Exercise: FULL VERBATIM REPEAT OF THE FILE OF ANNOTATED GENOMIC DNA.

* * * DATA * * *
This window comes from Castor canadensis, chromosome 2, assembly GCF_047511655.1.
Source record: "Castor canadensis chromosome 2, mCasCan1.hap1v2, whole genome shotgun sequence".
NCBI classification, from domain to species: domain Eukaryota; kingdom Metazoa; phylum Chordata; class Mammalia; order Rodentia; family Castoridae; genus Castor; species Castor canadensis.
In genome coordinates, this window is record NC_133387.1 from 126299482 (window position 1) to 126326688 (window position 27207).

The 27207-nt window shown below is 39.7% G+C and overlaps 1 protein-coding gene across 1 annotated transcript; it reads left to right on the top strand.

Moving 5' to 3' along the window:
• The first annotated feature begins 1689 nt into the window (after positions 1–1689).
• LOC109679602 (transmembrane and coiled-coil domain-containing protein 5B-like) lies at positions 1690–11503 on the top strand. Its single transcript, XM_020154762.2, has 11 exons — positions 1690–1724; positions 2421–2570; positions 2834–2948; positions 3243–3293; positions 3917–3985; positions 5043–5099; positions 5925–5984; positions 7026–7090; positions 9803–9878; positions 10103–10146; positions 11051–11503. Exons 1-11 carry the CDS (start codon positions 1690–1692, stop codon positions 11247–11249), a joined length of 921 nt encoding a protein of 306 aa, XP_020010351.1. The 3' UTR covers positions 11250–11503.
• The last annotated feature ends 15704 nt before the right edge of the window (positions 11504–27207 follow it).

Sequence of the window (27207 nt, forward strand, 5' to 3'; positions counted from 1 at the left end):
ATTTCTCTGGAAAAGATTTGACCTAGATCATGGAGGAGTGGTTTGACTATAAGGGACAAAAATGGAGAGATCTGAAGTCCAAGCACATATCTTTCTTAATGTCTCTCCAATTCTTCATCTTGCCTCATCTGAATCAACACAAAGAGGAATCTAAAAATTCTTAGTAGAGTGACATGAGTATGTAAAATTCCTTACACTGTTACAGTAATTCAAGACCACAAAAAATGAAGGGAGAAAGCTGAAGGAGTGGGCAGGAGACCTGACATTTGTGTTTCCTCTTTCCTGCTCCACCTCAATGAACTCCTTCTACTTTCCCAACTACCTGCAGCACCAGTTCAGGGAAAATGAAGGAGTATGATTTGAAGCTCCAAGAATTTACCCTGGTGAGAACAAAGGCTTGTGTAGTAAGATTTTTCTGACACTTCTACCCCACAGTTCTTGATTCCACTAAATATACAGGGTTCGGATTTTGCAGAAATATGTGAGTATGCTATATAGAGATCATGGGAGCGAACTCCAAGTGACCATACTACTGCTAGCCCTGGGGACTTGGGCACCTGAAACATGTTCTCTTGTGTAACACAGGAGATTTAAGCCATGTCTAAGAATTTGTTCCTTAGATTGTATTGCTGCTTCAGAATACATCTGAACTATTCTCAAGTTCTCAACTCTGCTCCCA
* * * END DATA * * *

This window comes from Castor canadensis, chromosome 2, assembly GCF_047511655.1.
Source record: "Castor canadensis chromosome 2, mCasCan1.hap1v2, whole genome shotgun sequence".
NCBI classification, from domain to species: domain Eukaryota; kingdom Metazoa; phylum Chordata; class Mammalia; order Rodentia; family Castoridae; genus Castor; species Castor canadensis.
In genome coordinates, this window is record NC_133387.1 from 126299482 (window position 1) to 126326688 (window position 27207).

The 27207-nt window shown below is 39.7% G+C and overlaps 1 protein-coding gene across 1 annotated transcript; it reads left to right on the top strand.

Moving 5' to 3' along the window:
• The first annotated feature begins 1689 nt into the window (after positions 1–1689).
• LOC109679602 (transmembrane and coiled-coil domain-containing protein 5B-like) lies at positions 1690–11503 on the top strand. Its single transcript, XM_020154762.2, has 11 exons — positions 1690–1724; positions 2421–2570; positions 2834–2948; positions 3243–3293; positions 3917–3985; positions 5043–5099; positions 5925–5984; positions 7026–7090; positions 9803–9878; positions 10103–10146; positions 11051–11503. Exons 1-11 carry the CDS (start codon positions 1690–1692, stop codon positions 11247–11249), a joined length of 921 nt encoding a protein of 306 aa, XP_020010351.1. The 3' UTR covers positions 11250–11503.
• The last annotated feature ends 15704 nt before the right edge of the window (positions 11504–27207 follow it).

Sequence of the window (27207 nt, forward strand, 5' to 3'; positions counted from 1 at the left end):
ATTTCTCTGGAAAAGATTTGACCTAGATCATGGAGGAGTGGTTTGACTATAAGGGACAAAAATGGAGAGATCTGAAGTCCAAGCACATATCTTTCTTAATGTCTCTCCAATTCTTCATCTTGCCTCATCTGAATCAACACAAAGAGGAATCTAAAAATTCTTAGTAGAGTGACATGAGTATGTAAAATTCCTTACACTGTTACAGTAATTCAAGACCACAAAAAATGAAGGGAGAAAGCTGAAGGAGTGGGCAGGAGACCTGACATTTGTGTTTCCTCTTTCCTGCTCCACCTCAATGAACTCCTTCTACTTTCCCAACTACCTGCAGCACCAGTTCAGGGAAAATGAAGGAGTATGATTTGAAGCTCCAAGAATTTACCCTGGTGAGAACAAAGGCTTGTGTAGTAAGATTTTTCTGACACTTCTACCCCACAGTTCTTGATTCCACTAAATATACAGGGTTCGGATTTTGCAGAAATATGTGAGTATGCTATATAGAGATCATGGGAGCGAACTCCAAGTGACCATACTACTGCTAGCCCTGGGGACTTGGGCACCTGAAACATGTTCTCTTGTGTAACACAGGAGATTTAAGCCATGTCTAAGAATTTGTTCCTTAGATTGTATTGCTGCTTCAGAATACATCTGAACTATTCTCAAGTTCTCAACTCTGCTCCCA